Early Years of the Ethanol Industry
Ethanol production as a large-scale industry began in the 1970’s. Over 150 ethanol plants, mostly small on-farm distilleries, were built in response to the OPEC oil crisis and fuel prices spikes. However, many plants were going out of business by the end of the decade, and the first ethanol subsidy was installed in 1979 to support the flagging industry. While the volume of production steadily rose in the 1980’s and 1990’s, the excise taxes failed to stem the drop in plant numbers. By the mid-1980’s, there were less than 40 ethanol plants in the U.S. Figure 1 shows numbers of U.S. ethanol plants and production numbers from 1960-2000. Reliable ethanol production volumes were not tracked until 1980.
While the total number of plants barely changed in the 1980’s and early 1990’s, larger scale plants were being constructed and the ethanol production volume increased steadily over that time period. The Small Ethanol Producer Tax Credit was installed in 1990, and likely contributed to an increase in total production from 900 million gallons in 1990 to 1.4 billion gallons in 1995. How this credit was set up is in itself an indicator of its impact on the ethanol industry. The Small Ethanol Producer Tax Credit is the only credit that is paid directly to the companies that make ethanol. The VEETC and its predecessor excise credits are paid to fuel blenders, which are often petroleum refineries or bulk distributors, and not the ethanol producers themselves. While the majority of the excise credit finds its way back to producers in the form of better prices for their product, the subsidy effectively incentivizes oil companies to use ethanol.
Everyone knows the ethanol industry experienced a boom cycle in the mid-2000’s. What is less agreed upon is what set of market forces really caused this boom. Contrary to popular belief, the data shows that the VEETC, enacted in 2004, did not immediately result in a change of ethanol plant construction. Between 2002 and 2005, the number of new plants or plant expansions announced held relatively static in the neighborhood of 15 plants per year. Total production capacity of plants grew slightly during that time. The real growth in the ethanol industry came in 2006 and 2007, which more closely corresponds to the RFS implementation. Figure 2 shows the relative inactivity between 2004 and 2005, and the large increase in constr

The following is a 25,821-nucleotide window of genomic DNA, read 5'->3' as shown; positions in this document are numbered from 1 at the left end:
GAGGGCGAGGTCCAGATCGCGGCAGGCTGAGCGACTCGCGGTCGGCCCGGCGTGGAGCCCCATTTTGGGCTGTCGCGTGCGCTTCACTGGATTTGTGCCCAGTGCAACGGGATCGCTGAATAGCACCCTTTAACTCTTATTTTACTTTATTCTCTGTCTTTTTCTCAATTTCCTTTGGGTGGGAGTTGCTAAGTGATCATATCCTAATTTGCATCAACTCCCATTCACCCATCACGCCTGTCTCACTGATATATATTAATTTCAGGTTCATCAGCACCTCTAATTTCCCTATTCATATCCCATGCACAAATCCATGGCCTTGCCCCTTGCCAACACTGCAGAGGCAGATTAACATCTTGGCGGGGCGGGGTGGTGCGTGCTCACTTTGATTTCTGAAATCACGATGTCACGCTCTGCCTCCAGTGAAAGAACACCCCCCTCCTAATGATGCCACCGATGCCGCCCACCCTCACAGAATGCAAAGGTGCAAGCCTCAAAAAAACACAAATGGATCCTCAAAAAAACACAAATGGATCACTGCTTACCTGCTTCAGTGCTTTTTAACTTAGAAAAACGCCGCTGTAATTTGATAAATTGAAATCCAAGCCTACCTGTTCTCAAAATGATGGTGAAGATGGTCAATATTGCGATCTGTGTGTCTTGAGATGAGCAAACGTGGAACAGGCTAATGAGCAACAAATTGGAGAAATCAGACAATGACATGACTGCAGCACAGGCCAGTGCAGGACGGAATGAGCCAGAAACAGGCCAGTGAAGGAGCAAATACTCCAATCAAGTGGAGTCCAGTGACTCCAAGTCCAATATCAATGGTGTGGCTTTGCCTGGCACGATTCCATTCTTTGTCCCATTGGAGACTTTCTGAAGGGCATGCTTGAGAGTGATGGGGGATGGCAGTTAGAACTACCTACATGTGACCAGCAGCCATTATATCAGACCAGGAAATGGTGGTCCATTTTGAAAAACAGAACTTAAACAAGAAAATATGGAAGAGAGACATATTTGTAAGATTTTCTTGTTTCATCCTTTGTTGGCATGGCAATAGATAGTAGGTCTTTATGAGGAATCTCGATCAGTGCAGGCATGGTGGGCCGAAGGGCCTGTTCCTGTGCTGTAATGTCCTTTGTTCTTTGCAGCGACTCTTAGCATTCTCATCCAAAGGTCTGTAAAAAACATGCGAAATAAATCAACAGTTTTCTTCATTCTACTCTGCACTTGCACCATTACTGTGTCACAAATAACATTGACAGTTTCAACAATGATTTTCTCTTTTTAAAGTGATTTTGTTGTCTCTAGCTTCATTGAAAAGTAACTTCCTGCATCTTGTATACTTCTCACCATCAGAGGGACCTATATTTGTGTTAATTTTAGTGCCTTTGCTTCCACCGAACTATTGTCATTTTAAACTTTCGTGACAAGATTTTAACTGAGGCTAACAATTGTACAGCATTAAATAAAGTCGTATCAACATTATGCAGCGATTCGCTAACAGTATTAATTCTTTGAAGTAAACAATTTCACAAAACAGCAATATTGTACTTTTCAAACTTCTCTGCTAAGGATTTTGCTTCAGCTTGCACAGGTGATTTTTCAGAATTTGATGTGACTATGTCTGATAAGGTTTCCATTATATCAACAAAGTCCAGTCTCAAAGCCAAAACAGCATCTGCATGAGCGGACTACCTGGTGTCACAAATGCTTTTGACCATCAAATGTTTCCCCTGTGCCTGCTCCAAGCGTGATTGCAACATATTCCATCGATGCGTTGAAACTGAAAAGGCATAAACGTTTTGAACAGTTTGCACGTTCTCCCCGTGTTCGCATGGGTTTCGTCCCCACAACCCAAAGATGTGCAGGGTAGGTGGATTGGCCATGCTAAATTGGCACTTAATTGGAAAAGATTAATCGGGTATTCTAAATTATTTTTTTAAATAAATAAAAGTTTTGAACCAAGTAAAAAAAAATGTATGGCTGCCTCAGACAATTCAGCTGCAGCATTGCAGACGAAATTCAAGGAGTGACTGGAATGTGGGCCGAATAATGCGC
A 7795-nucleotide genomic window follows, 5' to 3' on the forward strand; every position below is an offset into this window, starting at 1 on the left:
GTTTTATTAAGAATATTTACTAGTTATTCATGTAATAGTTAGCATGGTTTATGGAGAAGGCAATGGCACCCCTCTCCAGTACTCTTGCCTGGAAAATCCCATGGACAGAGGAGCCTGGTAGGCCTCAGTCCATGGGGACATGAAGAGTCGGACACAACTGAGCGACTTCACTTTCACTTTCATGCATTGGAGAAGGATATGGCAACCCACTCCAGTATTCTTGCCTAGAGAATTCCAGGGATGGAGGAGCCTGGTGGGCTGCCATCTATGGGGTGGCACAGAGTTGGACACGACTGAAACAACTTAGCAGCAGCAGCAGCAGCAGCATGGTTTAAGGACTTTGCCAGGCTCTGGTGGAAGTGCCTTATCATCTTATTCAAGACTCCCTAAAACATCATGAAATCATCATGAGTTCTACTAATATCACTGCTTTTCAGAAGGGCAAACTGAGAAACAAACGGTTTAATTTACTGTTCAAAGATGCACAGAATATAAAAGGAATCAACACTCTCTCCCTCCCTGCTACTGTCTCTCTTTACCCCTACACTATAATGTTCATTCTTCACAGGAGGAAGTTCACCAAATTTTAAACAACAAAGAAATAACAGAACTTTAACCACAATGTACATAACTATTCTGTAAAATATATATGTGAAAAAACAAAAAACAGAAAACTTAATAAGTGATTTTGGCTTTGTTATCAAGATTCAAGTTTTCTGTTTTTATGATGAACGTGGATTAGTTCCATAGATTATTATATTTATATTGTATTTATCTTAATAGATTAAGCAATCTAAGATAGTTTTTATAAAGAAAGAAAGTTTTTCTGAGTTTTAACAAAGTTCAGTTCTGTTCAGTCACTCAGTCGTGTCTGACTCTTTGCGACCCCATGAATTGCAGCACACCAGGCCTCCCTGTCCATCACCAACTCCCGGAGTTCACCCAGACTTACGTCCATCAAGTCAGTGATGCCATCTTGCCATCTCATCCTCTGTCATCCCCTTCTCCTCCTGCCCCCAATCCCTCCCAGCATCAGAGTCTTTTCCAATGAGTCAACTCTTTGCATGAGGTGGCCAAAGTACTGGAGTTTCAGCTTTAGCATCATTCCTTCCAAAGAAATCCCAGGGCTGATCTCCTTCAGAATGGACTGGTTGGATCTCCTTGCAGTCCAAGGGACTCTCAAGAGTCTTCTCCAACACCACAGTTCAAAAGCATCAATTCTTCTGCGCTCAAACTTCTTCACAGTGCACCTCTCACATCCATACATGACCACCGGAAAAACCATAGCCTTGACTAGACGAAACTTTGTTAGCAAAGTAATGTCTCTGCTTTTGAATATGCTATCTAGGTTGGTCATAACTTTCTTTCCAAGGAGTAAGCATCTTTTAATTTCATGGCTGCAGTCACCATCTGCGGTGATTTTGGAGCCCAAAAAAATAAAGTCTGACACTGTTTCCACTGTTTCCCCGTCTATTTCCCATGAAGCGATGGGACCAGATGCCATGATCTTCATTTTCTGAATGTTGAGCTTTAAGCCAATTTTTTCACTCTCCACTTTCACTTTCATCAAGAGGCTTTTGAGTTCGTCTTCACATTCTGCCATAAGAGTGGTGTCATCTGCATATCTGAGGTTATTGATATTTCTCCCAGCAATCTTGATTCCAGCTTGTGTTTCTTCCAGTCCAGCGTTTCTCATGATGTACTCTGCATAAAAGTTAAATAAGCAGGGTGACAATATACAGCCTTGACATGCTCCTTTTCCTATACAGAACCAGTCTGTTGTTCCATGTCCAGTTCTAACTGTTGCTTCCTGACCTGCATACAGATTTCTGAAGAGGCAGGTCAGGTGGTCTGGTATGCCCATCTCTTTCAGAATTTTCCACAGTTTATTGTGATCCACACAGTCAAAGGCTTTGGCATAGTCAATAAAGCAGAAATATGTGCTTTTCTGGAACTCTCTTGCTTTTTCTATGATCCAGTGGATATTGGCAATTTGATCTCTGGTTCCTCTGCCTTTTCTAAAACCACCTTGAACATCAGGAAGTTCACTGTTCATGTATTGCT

uction projects from 2006-2008.
It is important to take into account the lag time between when a project is conceived and construction begins. This lag allows for the requisite capital to be raised, construction firms contracted, and other aspects of the project to be developed to the point that construction can be announced. In the ethanol industry, and especially in the boom years, the project development period is usually on the order of 12-18 months. If the VEETC was a major difference maker in the decision to build an ethanol plant, at least some early adopters would have been able to capitalize in 2005, and would have registered an uptick in construction. As it worked out, though, the bulk of industry growth came 2-3 years later.
A measure of a company’s health, and the most immediate indicator of positive and negative changes affecting a company, are shown in its stock price. In today’s investing world, stock prices respond instantly to the slightest news, and it is here that the indifference towards the VEETC is most apparent.
If financial experts had agreed it was vital for the industry, stock prices should have jumped after signing of the VEETC. On the contrary, Figure 3 shows that there was almost no change in ethanol company stock pricing in 2004 and most of 2005. It was late-2005 and 2006 before the pure-play ethanol company stocks began their meteoric rise, immediately after signing of RFS1. Later, the increase in mandated volumes of ethanol production, through RFS2 in 2007, lines up with minor spikes in all four stock prices. This data indicates that investors were more responsive to RFS legislation than the VEETC. (Stocks are shown as a percentage of their highest point within the time period, in order to show the wide range of share values on one graph.)